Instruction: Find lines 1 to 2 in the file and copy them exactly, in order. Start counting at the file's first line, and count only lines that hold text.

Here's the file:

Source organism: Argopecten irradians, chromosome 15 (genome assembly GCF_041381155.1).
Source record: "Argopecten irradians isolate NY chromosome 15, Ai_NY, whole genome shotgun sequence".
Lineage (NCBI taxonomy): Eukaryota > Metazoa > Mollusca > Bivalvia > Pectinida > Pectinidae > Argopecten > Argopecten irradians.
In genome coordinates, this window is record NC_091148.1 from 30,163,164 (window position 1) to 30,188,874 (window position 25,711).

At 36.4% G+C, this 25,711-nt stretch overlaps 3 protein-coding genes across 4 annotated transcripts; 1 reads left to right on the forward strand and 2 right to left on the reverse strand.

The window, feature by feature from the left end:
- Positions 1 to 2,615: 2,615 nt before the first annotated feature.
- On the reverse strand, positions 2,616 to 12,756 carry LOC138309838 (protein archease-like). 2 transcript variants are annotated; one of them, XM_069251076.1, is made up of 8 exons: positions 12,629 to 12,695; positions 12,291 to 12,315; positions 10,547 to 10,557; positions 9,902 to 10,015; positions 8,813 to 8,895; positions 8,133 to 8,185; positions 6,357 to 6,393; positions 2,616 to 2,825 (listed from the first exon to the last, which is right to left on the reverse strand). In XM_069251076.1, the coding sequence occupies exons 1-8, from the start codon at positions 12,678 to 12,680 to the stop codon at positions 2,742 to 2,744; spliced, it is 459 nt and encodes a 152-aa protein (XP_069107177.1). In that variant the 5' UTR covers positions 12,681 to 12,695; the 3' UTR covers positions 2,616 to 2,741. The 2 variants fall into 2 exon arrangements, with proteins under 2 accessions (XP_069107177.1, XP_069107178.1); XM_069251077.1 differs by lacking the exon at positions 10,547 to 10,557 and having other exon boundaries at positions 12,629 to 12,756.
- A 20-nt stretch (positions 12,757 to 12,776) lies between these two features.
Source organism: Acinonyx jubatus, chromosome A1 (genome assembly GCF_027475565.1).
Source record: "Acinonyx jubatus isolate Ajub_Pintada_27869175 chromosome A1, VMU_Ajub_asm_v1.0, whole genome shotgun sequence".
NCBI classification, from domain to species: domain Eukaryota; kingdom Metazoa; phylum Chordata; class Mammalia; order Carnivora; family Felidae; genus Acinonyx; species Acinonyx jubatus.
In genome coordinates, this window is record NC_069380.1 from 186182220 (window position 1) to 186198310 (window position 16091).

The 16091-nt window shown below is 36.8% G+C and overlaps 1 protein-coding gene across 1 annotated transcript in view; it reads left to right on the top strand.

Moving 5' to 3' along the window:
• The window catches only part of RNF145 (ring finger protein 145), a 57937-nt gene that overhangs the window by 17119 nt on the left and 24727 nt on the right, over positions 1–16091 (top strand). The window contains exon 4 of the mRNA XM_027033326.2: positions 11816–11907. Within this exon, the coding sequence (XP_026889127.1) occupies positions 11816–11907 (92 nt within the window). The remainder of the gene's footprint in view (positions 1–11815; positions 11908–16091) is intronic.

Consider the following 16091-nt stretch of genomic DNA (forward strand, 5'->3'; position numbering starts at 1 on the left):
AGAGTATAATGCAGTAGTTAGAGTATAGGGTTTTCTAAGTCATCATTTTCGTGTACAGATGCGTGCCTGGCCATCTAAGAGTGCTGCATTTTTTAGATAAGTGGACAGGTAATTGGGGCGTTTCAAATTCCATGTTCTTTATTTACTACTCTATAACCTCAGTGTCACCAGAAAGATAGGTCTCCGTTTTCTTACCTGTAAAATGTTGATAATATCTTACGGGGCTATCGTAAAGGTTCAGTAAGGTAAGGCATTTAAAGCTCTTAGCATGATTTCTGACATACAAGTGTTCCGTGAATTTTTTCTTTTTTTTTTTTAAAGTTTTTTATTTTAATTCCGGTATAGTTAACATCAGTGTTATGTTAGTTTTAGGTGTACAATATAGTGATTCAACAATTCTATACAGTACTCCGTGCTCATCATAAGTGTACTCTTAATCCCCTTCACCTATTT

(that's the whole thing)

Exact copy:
Source organism: Argopecten irradians, chromosome 15 (genome assembly GCF_041381155.1).
Source record: "Argopecten irradians isolate NY chromosome 15, Ai_NY, whole genome shotgun sequence".